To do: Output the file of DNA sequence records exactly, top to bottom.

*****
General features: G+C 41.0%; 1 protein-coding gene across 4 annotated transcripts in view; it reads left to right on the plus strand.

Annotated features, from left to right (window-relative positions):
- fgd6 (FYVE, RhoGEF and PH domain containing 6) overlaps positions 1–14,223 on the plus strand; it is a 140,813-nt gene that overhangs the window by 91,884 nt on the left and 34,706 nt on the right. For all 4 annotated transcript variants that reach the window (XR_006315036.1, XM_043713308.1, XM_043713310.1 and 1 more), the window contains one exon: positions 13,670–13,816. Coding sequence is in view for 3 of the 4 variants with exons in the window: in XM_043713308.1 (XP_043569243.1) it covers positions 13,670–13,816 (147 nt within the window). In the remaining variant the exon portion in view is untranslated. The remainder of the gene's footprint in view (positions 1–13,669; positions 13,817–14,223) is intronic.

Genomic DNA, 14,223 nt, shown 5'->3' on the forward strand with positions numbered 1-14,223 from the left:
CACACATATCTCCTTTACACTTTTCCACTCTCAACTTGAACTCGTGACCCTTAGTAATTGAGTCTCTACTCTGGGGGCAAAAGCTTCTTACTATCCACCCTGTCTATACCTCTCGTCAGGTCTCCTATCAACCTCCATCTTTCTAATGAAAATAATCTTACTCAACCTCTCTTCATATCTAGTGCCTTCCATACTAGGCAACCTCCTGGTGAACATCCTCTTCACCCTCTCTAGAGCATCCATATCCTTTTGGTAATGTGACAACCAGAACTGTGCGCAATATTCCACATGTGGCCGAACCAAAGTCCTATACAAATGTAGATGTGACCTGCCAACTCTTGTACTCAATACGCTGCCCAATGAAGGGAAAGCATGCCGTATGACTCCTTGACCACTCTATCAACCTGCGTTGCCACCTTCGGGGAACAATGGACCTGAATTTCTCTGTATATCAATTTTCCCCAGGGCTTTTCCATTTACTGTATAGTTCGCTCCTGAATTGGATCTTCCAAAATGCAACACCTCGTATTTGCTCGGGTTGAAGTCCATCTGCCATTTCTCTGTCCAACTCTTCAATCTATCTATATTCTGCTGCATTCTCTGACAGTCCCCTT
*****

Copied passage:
General features: G+C 41.0%; 1 protein-coding gene across 4 annotated transcripts in view; it reads left to right on the plus strand.

Annotated features, from left to right (window-relative positions):
- fgd6 (FYVE, RhoGEF and PH domain containing 6) overlaps positions 1–14,223 on the plus strand; it is a 140,813-nt gene that overhangs the window by 91,884 nt on the left and 34,706 nt on the right. For all 4 annotated transcript variants that reach the window (XR_006315036.1, XM_043713308.1, XM_043713310.1 and 1 more), the window contains one exon: positions 13,670–13,816. Coding sequence is in view for 3 of the 4 variants with exons in the window: in XM_043713308.1 (XP_043569243.1) it covers positions 13,670–13,816 (147 nt within the window). In the remaining variant the exon portion in view is untranslated. The remainder of the gene's footprint in view (positions 1–13,669; positions 13,817–14,223) is intronic.

Genomic DNA, 14,223 nt, shown 5'->3' on the forward strand with positions numbered 1-14,223 from the left:
CACACATATCTCCTTTACACTTTTCCACTCTCAACTTGAACTCGTGACCCTTAGTAATTGAGTCTCTACTCTGGGGGCAAAAGCTTCTTACTATCCACCCTGTCTATACCTCTCGTCAGGTCTCCTATCAACCTCCATCTTTCTAATGAAAATAATCTTACTCAACCTCTCTTCATATCTAGTGCCTTCCATACTAGGCAACCTCCTGGTGAACATCCTCTTCACCCTCTCTAGAGCATCCATATCCTTTTGGTAATGTGACAACCAGAACTGTGCGCAATATTCCACATGTGGCCGAACCAAAGTCCTATACAAATGTAGATGTGACCTGCCAACTCTTGTACTCAATACGCTGCCCAATGAAGGGAAAGCATGCCGTATGACTCCTTGACCACTCTATCAACCTGCGTTGCCACCTTCGGGGAACAATGGACCTGAATTTCTCTGTATATCAATTTTCCCCAGGGCTTTTCCATTTACTGTATAGTTCGCTCCTGAATTGGATCTTCCAAAATGCAACACCTCGTATTTGCTCGGGTTGAAGTCCATCTGCCATTTCTCTGTCCAACTCTTCAATCTATCTATATTCTGCTGCATTCTCTGACAGTCCCCTT